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Indigenous leader honoured at Deadlys calls f -

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TIM PALMER: A prominent Indigenous leader has appealed to Tony Abbott to scrap the so-called ‘intervention’ in the Northern Territory. Retired magistrate Pat O'Shane says the Howard-era policy is a human rights failure and must end.

Last night, Ms O'Shane was honoured with a lifetime achievement award at the Deadlys, the annual Indigenous awards ceremony.

Peter Lloyd began by asking Pat O'Shane about that honour.

PAT O'SHANE: I was very proud and honoured. It was a total surprise to me. I had no idea.

PETER LLOYD: With the ascension of Tony Abbott to the prime-ministership and his commitment to Aboriginal and Indigenous affairs, what priorities would you like to see him focusing on?

PAT O'SHANE: Get rid of the intervention in the Northern Territory. And the health conditions still have to be tackled in a meaningful way, that is; properly planned, properly resourced, and given his full backing.

PETER LLOYD: Why do you say the intervention has failed?

PAT O'SHANE: Well it's a big political question of course, but to suspend the Racial Discrimination Act in order to implement that program is an absolute injustice. And I think everybody knows that my driving force as it were in my lifetime has been the response against injustice. Injustice comes in many forms, but that is one of the worst.

PETER LLOYD: How do you believe that the issues that brought about the intervention should best be dealt with?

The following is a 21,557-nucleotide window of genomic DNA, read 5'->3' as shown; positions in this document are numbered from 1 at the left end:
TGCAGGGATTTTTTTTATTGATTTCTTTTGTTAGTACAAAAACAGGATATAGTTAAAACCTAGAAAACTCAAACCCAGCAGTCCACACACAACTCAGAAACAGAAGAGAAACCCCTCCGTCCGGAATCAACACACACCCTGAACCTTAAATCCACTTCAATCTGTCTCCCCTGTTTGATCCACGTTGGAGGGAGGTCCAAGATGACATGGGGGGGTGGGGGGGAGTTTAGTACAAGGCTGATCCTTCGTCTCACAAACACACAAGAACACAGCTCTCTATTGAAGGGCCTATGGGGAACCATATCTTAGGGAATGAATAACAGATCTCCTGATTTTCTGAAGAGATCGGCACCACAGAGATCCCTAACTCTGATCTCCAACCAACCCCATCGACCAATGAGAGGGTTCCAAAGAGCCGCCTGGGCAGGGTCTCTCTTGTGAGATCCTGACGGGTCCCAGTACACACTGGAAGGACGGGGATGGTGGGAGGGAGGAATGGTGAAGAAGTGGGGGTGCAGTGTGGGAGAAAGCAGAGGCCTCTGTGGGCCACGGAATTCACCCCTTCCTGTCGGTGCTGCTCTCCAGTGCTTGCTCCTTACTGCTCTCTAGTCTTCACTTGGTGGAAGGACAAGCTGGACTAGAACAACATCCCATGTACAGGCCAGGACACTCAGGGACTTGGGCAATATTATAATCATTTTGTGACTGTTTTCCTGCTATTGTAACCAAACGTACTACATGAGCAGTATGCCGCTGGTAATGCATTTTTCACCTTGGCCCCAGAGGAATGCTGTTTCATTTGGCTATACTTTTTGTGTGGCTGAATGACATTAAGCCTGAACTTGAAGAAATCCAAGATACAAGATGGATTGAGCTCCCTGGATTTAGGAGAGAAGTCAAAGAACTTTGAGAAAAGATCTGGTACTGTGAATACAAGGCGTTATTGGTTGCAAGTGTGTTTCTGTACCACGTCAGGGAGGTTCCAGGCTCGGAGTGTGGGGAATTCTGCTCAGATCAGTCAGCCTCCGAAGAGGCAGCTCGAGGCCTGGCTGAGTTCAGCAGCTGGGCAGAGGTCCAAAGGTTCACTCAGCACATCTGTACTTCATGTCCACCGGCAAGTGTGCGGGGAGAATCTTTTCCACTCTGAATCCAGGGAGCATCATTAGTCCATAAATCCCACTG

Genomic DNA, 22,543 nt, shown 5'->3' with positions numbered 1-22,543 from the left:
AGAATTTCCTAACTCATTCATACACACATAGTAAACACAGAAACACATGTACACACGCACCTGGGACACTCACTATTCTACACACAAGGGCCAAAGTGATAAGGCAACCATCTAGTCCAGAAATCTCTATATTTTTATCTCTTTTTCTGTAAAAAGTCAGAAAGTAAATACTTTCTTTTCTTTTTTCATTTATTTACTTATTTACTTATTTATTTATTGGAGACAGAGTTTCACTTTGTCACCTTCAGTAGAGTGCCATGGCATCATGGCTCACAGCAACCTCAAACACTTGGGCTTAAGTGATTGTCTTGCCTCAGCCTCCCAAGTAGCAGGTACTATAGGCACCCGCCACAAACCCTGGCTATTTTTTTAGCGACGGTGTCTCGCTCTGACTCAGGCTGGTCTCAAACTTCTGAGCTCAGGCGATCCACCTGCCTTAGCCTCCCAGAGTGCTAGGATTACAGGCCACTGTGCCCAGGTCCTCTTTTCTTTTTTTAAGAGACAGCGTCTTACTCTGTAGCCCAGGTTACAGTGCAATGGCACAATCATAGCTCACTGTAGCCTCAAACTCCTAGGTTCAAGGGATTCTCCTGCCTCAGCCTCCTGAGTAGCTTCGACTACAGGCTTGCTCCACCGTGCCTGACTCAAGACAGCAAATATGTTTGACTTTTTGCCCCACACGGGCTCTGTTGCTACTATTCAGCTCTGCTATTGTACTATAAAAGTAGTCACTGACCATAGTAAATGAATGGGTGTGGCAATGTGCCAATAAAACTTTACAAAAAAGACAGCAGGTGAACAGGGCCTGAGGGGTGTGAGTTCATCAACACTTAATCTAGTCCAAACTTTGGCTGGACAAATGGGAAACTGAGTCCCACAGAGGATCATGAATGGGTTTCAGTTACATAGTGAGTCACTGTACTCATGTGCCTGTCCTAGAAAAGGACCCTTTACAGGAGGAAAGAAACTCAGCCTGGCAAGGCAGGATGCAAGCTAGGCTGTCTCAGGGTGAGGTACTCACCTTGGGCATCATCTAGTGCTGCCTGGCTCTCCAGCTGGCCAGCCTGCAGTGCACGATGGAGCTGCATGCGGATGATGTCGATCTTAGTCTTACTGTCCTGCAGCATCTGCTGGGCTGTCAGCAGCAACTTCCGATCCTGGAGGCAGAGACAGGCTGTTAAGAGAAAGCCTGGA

PAT O'SHANE: Well first of all to respect the people themselves, to ensure that they are able to build viable communities. It's impossible to develop employment for people in some of those communities. They're a long way from where the biggest resources are. But it can be done and I think it's key - employment, housing, of course health and education are the key to building sustainable communities.

PETER LLOYD: To remove the intervention or to remove the policies that have been built around it, essentially you're talking about a massive boost in funding across these areas of health, education.

PAT O'SHANE: And why not? I think that's exactly what we need.

PETER LLOYD: How much of a role in this advocacy would you like to play? Do you anticipate perhaps even asked to play a role?

PAT O'SHANE: If I'm asked to play some sort of a leadership role I will step up to the mark because I know what I'm capable of doing. But otherwise I'm quite happy to let other people show their mettle.

PETER LLOYD: As we speak right now, where are you headed?

PAT O'SHANE: I'm heading to the College of Law (laughs).

PETER LLOYD: So at 72 you're still studying?

PAT O'SHANE: Yes. I'm doing a Master of Laws in Family Law and I plan to work in family law. But otherwise, you know, the other areas that I've been involved in over the years, criminal law especially because I think that's where we see the most injustice.

TIM PALMER: Still working. Pat O'Shane, the winner of the Marcia Langton award for lifetime achievement in Indigenous leadership, speaking there to AM's Peter Lloyd.